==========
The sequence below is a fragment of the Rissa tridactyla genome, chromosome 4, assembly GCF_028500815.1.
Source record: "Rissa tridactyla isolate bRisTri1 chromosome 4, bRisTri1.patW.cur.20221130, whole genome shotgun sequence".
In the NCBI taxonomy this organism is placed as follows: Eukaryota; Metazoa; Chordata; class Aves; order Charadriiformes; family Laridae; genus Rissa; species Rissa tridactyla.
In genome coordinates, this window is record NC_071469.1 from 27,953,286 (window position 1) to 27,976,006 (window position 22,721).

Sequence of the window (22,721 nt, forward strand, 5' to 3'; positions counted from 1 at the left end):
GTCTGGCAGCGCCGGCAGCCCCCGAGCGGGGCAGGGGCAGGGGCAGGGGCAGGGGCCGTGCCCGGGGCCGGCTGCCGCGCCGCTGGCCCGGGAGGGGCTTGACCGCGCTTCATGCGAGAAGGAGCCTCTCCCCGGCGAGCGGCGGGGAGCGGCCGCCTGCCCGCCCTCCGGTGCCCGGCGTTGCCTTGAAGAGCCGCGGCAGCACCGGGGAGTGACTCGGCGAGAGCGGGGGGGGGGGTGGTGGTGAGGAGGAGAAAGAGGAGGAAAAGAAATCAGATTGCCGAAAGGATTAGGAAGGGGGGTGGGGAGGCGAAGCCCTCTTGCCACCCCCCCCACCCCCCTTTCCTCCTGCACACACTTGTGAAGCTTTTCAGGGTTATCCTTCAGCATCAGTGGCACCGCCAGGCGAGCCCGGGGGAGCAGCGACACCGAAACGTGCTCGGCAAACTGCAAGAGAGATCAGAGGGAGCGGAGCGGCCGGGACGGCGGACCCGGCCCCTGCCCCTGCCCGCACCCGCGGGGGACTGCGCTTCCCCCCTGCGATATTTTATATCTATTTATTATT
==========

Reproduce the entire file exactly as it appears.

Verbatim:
The sequence below is a fragment of the Rissa tridactyla genome, chromosome 4, assembly GCF_028500815.1.
Source record: "Rissa tridactyla isolate bRisTri1 chromosome 4, bRisTri1.patW.cur.20221130, whole genome shotgun sequence".
In the NCBI taxonomy this organism is placed as follows: Eukaryota; Metazoa; Chordata; class Aves; order Charadriiformes; family Laridae; genus Rissa; species Rissa tridactyla.
In genome coordinates, this window is record NC_071469.1 from 27,953,286 (window position 1) to 27,976,006 (window position 22,721).

Sequence of the window (22,721 nt, forward strand, 5' to 3'; positions counted from 1 at the left end):
GTCTGGCAGCGCCGGCAGCCCCCGAGCGGGGCAGGGGCAGGGGCAGGGGCAGGGGCCGTGCCCGGGGCCGGCTGCCGCGCCGCTGGCCCGGGAGGGGCTTGACCGCGCTTCATGCGAGAAGGAGCCTCTCCCCGGCGAGCGGCGGGGAGCGGCCGCCTGCCCGCCCTCCGGTGCCCGGCGTTGCCTTGAAGAGCCGCGGCAGCACCGGGGAGTGACTCGGCGAGAGCGGGGGGGGGGGTGGTGGTGAGGAGGAGAAAGAGGAGGAAAAGAAATCAGATTGCCGAAAGGATTAGGAAGGGGGGTGGGGAGGCGAAGCCCTCTTGCCACCCCCCCCACCCCCCTTTCCTCCTGCACACACTTGTGAAGCTTTTCAGGGTTATCCTTCAGCATCAGTGGCACCGCCAGGCGAGCCCGGGGGAGCAGCGACACCGAAACGTGCTCGGCAAACTGCAAGAGAGATCAGAGGGAGCGGAGCGGCCGGGACGGCGGACCCGGCCCCTGCCCCTGCCCGCACCCGCGGGGGACTGCGCTTCCCCCCTGCGATATTTTATATCTATTTATTATT